[Photo credit: Walter Siegmund via WikiMedia]

Gawker’s Worst 50 States

I’ve been following Gawker’s newest series, The Worst 50 States. I’ve been enjoying following this series. In an effort to pin down not only the best states in the US of A, but, more importantly, the worst states, Gawker compiled a Gawker-invented rating system in order to rank our fair fifty. Granted, this rating system consists solely of the viewpoints of those on staff for Gawker, so the viewpoints are just about as biased as you would deem Gawker (Which might be not at all according to you!), but there’s some interesting stuff in there. Yes, they’re focusing on the bad more than the good, those damn pessimists, but all in all, fact or fiction, the commentary on the 50 states is makes me laugh. And, I’ll just throw this in there, I’ve been to 48 of the 50 states and much of every summary they make rings true to me. They’re not done wrapping up the states yet, but check out their analysis of most of the states here.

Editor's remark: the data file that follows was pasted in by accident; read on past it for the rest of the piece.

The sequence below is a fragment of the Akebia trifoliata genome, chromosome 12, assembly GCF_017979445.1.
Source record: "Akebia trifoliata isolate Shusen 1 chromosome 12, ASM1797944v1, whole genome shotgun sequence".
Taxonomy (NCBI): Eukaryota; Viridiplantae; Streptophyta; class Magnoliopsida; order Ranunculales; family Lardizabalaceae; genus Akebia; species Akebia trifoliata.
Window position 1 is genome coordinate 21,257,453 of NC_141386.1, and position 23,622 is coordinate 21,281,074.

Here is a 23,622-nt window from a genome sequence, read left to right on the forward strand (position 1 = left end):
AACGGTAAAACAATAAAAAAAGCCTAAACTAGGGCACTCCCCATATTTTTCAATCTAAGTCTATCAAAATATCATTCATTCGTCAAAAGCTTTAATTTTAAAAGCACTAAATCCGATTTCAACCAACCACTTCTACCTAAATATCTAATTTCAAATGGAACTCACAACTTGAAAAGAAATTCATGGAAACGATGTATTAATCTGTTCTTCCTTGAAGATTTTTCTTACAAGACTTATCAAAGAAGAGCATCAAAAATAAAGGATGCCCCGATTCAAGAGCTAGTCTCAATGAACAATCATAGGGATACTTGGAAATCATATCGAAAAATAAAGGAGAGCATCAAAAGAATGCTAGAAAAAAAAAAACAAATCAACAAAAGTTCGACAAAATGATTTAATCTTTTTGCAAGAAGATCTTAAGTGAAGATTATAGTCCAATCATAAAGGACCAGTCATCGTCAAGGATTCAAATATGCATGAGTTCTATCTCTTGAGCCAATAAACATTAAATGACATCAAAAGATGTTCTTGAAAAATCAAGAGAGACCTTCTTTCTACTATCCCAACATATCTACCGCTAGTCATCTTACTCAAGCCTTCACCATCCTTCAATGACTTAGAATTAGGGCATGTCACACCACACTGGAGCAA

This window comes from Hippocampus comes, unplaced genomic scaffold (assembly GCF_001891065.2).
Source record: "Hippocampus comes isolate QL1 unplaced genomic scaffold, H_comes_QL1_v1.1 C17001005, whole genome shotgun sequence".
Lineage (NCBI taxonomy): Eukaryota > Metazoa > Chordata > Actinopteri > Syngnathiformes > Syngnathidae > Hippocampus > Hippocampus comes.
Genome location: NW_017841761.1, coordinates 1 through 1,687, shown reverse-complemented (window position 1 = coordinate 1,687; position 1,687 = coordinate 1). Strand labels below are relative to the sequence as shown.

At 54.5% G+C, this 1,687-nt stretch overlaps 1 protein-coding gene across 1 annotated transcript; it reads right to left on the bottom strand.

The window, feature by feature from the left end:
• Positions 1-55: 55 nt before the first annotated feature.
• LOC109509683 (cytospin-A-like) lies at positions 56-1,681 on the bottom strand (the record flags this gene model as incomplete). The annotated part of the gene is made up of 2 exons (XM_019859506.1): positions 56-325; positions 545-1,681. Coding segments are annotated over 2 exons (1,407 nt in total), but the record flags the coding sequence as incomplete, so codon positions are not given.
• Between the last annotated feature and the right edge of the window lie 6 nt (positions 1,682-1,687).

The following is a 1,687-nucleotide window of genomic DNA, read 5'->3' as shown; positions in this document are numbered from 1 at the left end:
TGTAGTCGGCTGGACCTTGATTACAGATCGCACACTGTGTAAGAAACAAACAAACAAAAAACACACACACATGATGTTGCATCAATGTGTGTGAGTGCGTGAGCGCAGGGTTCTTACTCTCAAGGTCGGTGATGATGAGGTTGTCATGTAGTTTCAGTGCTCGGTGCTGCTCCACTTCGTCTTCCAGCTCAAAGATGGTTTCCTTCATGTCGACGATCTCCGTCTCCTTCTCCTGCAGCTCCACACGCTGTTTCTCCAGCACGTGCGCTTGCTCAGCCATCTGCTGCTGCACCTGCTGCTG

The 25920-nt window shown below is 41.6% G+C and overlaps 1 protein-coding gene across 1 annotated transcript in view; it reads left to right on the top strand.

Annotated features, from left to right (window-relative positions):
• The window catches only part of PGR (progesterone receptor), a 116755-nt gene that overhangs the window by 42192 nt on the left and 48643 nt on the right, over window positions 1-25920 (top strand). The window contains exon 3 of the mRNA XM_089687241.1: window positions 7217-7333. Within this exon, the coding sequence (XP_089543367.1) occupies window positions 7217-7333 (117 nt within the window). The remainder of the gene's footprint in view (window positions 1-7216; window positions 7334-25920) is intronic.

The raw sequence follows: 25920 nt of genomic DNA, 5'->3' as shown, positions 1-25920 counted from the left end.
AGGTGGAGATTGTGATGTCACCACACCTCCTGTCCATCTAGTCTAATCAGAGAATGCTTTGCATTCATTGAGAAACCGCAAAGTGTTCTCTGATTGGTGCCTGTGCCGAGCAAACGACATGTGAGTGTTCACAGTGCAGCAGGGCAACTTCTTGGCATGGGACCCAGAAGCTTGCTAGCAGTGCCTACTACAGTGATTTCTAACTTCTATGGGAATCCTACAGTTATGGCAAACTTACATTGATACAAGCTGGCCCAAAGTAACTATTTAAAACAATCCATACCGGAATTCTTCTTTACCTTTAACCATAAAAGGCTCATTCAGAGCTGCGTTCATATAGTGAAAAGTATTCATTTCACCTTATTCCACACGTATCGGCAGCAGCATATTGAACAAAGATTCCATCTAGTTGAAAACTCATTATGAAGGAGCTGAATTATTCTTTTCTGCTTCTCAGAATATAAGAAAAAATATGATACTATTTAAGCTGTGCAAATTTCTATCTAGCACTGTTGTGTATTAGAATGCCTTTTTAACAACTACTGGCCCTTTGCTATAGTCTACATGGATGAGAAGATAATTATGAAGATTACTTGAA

If you’re inflamed, saddened, or curling over with laughter after reading what’s so bad about your home state, come back here and tell us in the comments how Gawker made you feel.

Study Ranks States By Individual Freedom

Go snowcat skiing at the Three Forks Ranch this winter

The Three Forks Ranch will offer snowcat skiing this year!Summer may still be in full swing across the U.S., with some of us continuing to battle triple-digit heat, but it is never too early to start thinking about winter and the ski season ahead. With that in mind, the Three Forks Ranch, located in the Sierra Madre Mountains, is preparing to offer visitors plenty of opportunities for adventure in the snow this year.